Patrick Berry brings us this week’s “beginner-friendly” New Yorker puzzle (now in its new Wednesday slot). Not surprisingly, the puzzle is ultra-smooth and covers a lot of ground. The only real hiccup I had was right at the start with 14A OTTO [“A Man Called ___” (Tom Hanks film)], which I drew a blank on and mostly filled from crosses.

The New Yorker solution grid – Patrick Berry – Wednesday 03/27/24


I enjoyed the clue on 12D [Where a traveller’s elbow may be in danger from a beverage cart] AISLE SEAT. What’s your preferred seat? I’m a window seat person, since I tend to fall asleep on airplanes, and it’s the spot least prone to disruption by beverage carts or fellow passengers.

Thanks Patrick!

Hoang-Kim Vu’s Universal crossword, “Fireside” — pannonica’s write-up

Universal • 3/27/24 • Wed • “Fireside” • Hoang-Kim Vu • solution • 20240327

Once again, the .puz file has the relevant squares already circled, so I’m eliding the parts in the clues that explicitly enumerate them.

  • 55aR [Some brisket pieces … or what each theme answer has?] BURNT ENDS.
  • 17a. [Spoons, e.g.] CANOODLES (candles).
  • 23a. [Man cave appliances] BEER FRIDGES (bridges).
  • 33a. [“And that’s an understatement”] TO SAY THE LEAST (toast).
  • 49a. [Hashtag for a picture showing a perfect relationship] COUPLE GOALS (coals).

Burnt candles, burnt bridges, burnt toast, burnt coals.

Yep, yep.

  • 11d [“Just sold the last one!”] FRESH OUT. Lively.
  • 33d [Place to sip a hot drink] TEA HOUSE. Or perhaps a fireside, echoing the title.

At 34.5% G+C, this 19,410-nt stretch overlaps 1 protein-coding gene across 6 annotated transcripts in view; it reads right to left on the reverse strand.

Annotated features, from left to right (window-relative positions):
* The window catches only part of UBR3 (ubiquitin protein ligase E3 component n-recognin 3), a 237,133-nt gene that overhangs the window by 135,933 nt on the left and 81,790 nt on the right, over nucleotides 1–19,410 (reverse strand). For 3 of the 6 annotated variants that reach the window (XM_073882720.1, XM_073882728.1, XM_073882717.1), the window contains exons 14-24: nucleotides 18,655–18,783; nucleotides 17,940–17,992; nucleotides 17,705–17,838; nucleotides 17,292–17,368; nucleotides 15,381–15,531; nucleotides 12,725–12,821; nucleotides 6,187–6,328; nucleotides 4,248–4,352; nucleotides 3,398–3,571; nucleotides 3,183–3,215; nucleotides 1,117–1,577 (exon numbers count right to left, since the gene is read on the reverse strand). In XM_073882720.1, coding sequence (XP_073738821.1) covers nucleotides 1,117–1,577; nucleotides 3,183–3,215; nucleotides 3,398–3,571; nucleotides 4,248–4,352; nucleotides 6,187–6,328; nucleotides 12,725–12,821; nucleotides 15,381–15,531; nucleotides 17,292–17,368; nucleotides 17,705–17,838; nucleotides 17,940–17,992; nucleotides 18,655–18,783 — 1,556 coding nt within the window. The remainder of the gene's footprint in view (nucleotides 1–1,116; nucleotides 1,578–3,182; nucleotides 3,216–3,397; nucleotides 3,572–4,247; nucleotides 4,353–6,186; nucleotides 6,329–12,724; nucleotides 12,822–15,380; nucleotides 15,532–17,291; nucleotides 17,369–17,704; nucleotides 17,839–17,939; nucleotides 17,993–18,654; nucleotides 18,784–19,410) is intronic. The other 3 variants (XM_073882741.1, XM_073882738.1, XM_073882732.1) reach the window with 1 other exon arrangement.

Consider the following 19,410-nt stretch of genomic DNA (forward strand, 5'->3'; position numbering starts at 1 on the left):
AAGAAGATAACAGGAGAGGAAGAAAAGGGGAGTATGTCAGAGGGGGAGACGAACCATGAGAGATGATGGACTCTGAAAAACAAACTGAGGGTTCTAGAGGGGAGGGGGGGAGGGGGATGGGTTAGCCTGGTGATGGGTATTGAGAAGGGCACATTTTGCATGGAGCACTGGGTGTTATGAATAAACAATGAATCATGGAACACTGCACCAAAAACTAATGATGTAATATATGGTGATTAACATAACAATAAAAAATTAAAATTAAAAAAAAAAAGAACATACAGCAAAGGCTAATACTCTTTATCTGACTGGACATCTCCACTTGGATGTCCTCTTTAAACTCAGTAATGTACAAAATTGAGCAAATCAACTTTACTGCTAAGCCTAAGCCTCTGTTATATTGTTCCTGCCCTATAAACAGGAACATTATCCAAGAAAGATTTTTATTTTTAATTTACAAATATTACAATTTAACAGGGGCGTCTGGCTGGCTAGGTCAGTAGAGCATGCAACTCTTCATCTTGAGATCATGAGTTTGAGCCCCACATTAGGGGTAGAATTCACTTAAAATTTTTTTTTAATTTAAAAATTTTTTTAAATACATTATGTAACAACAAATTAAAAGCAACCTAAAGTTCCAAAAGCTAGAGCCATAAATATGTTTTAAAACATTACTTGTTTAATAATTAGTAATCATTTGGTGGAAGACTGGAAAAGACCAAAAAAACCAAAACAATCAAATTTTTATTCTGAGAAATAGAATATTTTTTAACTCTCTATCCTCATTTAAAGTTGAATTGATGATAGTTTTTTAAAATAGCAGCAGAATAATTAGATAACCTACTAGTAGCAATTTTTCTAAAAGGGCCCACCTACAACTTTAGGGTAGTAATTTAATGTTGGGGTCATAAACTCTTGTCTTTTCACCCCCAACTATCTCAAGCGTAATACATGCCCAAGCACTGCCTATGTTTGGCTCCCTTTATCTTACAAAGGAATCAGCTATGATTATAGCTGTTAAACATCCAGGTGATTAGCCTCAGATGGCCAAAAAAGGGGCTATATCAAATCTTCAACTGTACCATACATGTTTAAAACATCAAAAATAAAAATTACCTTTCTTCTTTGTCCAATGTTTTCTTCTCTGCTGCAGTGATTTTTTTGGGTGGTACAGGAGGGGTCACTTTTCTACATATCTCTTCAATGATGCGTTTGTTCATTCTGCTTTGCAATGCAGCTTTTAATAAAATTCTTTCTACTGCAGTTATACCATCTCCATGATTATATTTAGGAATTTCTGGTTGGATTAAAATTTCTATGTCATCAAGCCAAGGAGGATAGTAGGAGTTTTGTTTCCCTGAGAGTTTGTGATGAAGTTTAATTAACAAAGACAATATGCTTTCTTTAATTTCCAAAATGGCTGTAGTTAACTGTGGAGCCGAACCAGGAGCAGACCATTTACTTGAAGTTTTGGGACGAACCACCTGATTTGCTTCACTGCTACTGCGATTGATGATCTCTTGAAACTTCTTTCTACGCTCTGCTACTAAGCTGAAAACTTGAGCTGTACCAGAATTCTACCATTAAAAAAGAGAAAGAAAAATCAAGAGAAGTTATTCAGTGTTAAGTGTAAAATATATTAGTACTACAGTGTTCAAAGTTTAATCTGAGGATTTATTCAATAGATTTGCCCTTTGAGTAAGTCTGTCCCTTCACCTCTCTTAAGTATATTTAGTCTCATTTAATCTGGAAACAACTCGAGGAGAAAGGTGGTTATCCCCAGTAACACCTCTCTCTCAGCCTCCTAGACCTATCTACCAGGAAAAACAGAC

• 37d [Sensations from awesome songs] EARGASMS. Not a portmanteau I’m fond of.
  • 56d [Digital art piece: Abbr.] NFTStill waiting for this scam to be history.
  • 9a [Take in music?] RIFF. Not sure how this one works, even with the question mark.
  • 38a [“Gloria” Oscar nominee Rowlands] GENA. She was also nominated in 1974 for A Woman Under the Influence, which is a better film. In that year she lost to Ellen Burstyn in Alice Doesn’t Live Here Anymore.
  • 63a [Country where Boun Khoun Khao is celebrated] LAOS. Wikipedia reports that it’s “an agricultural festival held in rural parts of Laos at the end of January and beginning of February. The festival celebrates the new harvest. Rice farmers often store the unhusked rice in local temples as part of the celebrations”

Matthew Stock’s AV Club Classic crossword, “Cover All Your Bases”—Amy’s recap

AC Club Classic crossword solution, 3/27/24 – “Cover All Your Bases”

The theme has something to do with a baseball phrase, but I didn’t put it all together while solving. Let’s lay it all out so I see what’s going on:

  • 20a. [*Circular attachment included in some “Mario Kart Wii” bundle packs], STEERING WHEEL.
  • 32a. [*Protective carrier for some jazz musicians], SAXOPHONE CASE.